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Systems for Live Webcasting

A minimal Webcasting system includes an encoder and a server. More elaborate systems may include multiple encoders and/or multiple servers, with some being used in replication mode.

The following setups for live Webcasting use today's common unicast (non-multicast) technologies.

Stored files. A standard HTTP Web server may generally be used to deliver stored audio files and simultaneously serve normal text and graphics Web pages. The files may then be made available for download or streamed to listeners in real time. Audio files may be created using a software encoder. This simple, low-cost method is widely used for distribution of encoded audio files, such as those popular in the growing .mp3 (MPEG layer 3) audio community.

Live encoders. This component accepts the audio signal and generates a compressed bitstream for delivery to the server. Encoders may be either dedicated hardware or software running on a general-purpose CPU with an installed audio card. Software encoders usually require near the full capacity of a fast PC because of the intensive processing required, so it is usually not possible to combine the server and the encoder on one machine.

Live servers. These are designed for live-stream transmission. A standard Web server generally requires a significant memory block to be dedicated to each connection and is inefficient in CPU usage. It's possible to serve many simultaneous listeners using specialized server software optimized for the live-stream application.

Replication servers. These servers allow you to replicate more streams than possible with the main server alone. They expand capacity and can provide geographic dispersion of stream sources. They accept a single-stream output from an upstream server as input and provide additional fan-out. In a unicast world, these are a requirement to serve large numbers of listeners. IP Multicast would replace these with replication within Internet router nodes.

There are a number of such systems on the market. As part of its effort to disseminate NT, Microsoft has included Microsoft Netshow in its NT server package. The 2.0 version of this platform represents a significant leap forward from the earlier 1.0 release. The main features are extensibility and support for IP Multicast protocols. A wide variety of audio and video codecs are possible, either in software ACM/VCM (Audio Compression Manager/Video Compression Manager) modules, or via external equipment. On the client side, the standard Microsoft player may be used, or custom players which take advantage of the provided ActiveX control (on the Windows platform, of course) may be created.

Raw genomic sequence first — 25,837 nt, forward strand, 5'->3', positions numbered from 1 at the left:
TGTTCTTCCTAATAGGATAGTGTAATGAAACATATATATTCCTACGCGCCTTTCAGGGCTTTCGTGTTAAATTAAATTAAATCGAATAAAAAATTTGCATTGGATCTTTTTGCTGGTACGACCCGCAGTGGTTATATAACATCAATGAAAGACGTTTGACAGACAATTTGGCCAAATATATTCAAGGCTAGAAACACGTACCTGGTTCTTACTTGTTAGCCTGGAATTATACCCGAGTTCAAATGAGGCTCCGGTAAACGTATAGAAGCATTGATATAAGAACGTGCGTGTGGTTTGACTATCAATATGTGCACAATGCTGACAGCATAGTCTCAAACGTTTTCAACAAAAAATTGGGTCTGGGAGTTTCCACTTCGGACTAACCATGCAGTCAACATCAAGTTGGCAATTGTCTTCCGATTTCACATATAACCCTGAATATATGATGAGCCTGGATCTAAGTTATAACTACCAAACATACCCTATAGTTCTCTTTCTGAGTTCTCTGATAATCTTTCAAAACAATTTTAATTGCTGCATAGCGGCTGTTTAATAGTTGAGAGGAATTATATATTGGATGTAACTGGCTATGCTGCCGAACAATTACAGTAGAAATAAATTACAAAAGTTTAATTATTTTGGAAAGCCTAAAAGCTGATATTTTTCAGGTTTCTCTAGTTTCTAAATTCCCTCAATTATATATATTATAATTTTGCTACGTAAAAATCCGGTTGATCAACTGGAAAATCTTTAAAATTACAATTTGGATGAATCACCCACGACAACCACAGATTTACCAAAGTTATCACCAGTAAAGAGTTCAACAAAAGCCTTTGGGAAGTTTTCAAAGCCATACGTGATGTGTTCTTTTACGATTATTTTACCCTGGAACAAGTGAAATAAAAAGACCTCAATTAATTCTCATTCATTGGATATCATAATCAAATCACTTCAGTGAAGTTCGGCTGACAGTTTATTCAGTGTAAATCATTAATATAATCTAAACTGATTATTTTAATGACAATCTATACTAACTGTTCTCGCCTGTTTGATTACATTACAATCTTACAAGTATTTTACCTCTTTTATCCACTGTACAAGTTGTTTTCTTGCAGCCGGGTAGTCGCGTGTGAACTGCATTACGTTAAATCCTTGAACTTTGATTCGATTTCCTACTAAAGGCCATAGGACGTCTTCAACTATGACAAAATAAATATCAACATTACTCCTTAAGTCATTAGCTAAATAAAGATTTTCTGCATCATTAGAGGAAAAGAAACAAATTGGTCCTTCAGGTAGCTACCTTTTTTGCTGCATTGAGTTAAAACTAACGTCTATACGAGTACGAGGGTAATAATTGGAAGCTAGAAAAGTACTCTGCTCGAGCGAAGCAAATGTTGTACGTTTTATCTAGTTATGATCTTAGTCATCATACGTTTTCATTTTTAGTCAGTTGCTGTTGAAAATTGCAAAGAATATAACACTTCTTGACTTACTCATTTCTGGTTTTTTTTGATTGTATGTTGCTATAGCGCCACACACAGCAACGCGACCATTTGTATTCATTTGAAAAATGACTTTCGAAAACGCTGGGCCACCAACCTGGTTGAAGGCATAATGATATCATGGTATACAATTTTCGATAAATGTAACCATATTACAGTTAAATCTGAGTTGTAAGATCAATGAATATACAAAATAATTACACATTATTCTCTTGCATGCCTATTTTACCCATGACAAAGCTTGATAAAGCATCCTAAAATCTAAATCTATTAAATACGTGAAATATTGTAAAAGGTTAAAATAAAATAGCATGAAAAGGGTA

Commercial Webcasting systems available for servers other than NT include Progressive Networks' RealAudio and RealVideo, VDO's VDOLive, Xing's StreamWorks, and Audioactive's Live Audio.

Live Audio comes from broadcast-gear manufacturer Telos Systems. The company is widely known in the radio broadcast industry, and this background shows in its Internet audio product. The most evident difference from the systems developed by software-oriented companies is in the use of a dedicated hardware encoder. While most systems would use a dedicated PC running encoder software, this is a professional-grade MPEG-2 Layer 3 encoder with 18-bit analog-to-digital conversion and a multiple-DSP compression engine. Audioactive uses two servers, one operating in replication mode. The machine hosting the streaming replicator also serves regular Web documents.

One encoder and one server can constitute a complete system, but an unlimited number of replication servers can be added to serve a greater number of listeners or to locate the server closer to the listeners or to available bandwidth.

Figure 1 shows a system that enables proximity to high-capacity Internet bandwidth. Normally, this would be at an ISP's site, and the source of audio and encoder would reside elsewhere. This arrangement avoids having to extend the "big pipe" Internet connection, which saves money.

Having multiple encoders permits different programs or bit rates to be transmitted simultaneously.